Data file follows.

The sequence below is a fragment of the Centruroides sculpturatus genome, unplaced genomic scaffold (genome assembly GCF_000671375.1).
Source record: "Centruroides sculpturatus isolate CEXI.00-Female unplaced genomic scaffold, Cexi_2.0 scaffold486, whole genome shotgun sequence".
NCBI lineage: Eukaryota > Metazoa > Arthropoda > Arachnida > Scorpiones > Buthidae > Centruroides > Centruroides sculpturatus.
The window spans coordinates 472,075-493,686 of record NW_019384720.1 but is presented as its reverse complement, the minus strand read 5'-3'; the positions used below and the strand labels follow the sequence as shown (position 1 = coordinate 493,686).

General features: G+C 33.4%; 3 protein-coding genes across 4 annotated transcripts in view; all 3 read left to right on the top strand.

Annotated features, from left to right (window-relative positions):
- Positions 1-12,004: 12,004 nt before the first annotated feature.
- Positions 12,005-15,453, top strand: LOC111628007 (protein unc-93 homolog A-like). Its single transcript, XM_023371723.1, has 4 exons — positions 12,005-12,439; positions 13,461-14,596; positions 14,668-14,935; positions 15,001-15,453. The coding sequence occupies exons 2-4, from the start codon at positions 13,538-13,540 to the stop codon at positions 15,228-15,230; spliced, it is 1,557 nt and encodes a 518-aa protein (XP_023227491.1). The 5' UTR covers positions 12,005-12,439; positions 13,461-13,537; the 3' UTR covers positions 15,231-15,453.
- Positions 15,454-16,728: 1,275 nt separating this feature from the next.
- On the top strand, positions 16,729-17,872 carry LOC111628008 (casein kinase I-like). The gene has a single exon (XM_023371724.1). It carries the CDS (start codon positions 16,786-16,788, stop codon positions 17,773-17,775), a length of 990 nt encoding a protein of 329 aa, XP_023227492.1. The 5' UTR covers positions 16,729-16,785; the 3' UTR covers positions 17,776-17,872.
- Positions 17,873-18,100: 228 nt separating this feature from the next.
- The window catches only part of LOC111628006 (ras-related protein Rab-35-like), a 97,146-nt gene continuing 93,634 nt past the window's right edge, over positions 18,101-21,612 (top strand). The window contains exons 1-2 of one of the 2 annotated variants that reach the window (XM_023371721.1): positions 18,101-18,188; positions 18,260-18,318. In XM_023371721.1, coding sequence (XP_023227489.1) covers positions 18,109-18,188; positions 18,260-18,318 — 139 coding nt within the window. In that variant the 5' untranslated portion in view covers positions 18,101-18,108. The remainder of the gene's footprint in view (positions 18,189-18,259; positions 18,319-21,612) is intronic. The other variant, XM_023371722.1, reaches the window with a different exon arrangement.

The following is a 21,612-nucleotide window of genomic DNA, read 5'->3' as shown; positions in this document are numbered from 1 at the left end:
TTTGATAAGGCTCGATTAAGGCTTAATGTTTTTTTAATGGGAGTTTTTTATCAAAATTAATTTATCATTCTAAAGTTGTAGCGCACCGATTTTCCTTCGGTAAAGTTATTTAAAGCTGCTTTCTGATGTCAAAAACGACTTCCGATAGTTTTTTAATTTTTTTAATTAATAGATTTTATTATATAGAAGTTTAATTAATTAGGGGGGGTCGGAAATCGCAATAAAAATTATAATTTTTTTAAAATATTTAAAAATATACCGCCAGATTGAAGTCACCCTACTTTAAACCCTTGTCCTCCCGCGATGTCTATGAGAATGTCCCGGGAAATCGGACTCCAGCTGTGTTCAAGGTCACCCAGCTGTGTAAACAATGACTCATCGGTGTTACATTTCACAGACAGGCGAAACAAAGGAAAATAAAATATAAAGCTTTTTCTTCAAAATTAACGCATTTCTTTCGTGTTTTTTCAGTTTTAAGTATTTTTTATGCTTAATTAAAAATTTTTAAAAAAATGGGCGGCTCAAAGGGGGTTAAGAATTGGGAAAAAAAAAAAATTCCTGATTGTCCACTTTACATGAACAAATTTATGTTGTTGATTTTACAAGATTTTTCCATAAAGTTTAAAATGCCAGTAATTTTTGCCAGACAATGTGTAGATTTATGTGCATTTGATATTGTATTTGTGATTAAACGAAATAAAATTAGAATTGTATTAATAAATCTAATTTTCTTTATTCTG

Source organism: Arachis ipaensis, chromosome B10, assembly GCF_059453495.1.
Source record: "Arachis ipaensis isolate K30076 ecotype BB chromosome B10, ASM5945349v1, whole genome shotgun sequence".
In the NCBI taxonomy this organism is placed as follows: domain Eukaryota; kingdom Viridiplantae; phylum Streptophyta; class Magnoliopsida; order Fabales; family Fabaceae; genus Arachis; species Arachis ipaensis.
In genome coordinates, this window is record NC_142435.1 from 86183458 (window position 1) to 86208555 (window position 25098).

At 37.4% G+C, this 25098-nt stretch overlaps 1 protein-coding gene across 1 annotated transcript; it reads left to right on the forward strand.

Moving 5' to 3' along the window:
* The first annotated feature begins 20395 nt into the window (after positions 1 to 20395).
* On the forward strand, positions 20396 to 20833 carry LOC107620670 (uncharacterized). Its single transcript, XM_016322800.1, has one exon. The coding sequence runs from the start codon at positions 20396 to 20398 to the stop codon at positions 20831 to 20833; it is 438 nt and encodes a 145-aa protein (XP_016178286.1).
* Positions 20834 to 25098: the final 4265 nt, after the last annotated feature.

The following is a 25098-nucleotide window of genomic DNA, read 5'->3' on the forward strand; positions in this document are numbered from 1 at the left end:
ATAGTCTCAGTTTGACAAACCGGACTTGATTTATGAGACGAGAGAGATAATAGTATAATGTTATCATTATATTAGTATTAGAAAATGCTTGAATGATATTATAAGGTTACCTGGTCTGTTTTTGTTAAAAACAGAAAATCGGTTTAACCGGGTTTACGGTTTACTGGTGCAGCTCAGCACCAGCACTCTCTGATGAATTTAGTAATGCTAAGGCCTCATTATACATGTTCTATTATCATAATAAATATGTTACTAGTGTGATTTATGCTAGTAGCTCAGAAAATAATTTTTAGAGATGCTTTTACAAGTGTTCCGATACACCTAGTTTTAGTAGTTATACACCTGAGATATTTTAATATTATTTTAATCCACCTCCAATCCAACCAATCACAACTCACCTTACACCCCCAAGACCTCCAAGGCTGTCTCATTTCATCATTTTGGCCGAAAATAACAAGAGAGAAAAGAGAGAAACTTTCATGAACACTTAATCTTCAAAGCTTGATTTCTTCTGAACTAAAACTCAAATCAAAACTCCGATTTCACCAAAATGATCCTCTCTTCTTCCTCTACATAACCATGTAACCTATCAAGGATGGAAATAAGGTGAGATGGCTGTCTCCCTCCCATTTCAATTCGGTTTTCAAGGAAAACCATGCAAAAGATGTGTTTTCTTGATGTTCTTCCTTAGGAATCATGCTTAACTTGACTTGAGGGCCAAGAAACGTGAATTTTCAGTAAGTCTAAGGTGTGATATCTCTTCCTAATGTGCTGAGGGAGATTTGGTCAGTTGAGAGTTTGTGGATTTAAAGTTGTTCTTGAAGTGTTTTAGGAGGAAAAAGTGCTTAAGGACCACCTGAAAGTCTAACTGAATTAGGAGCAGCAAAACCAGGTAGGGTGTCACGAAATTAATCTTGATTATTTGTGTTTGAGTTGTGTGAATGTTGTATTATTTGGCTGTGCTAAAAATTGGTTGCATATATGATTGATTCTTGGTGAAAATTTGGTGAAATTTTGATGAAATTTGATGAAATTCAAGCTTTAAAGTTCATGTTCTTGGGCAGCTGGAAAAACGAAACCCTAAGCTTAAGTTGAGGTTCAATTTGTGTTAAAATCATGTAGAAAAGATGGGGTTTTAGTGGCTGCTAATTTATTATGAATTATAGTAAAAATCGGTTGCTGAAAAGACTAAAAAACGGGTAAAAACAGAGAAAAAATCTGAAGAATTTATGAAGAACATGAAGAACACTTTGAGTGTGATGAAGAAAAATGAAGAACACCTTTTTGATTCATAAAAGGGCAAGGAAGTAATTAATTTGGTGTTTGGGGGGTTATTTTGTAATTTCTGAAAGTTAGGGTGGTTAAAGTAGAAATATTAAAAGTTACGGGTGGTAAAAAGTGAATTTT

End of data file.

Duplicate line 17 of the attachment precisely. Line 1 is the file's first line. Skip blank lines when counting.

In the NCBI taxonomy this organism is placed as follows: domain Eukaryota; kingdom Viridiplantae; phylum Streptophyta; class Magnoliopsida; order Fabales; family Fabaceae; genus Arachis; species Arachis ipaensis.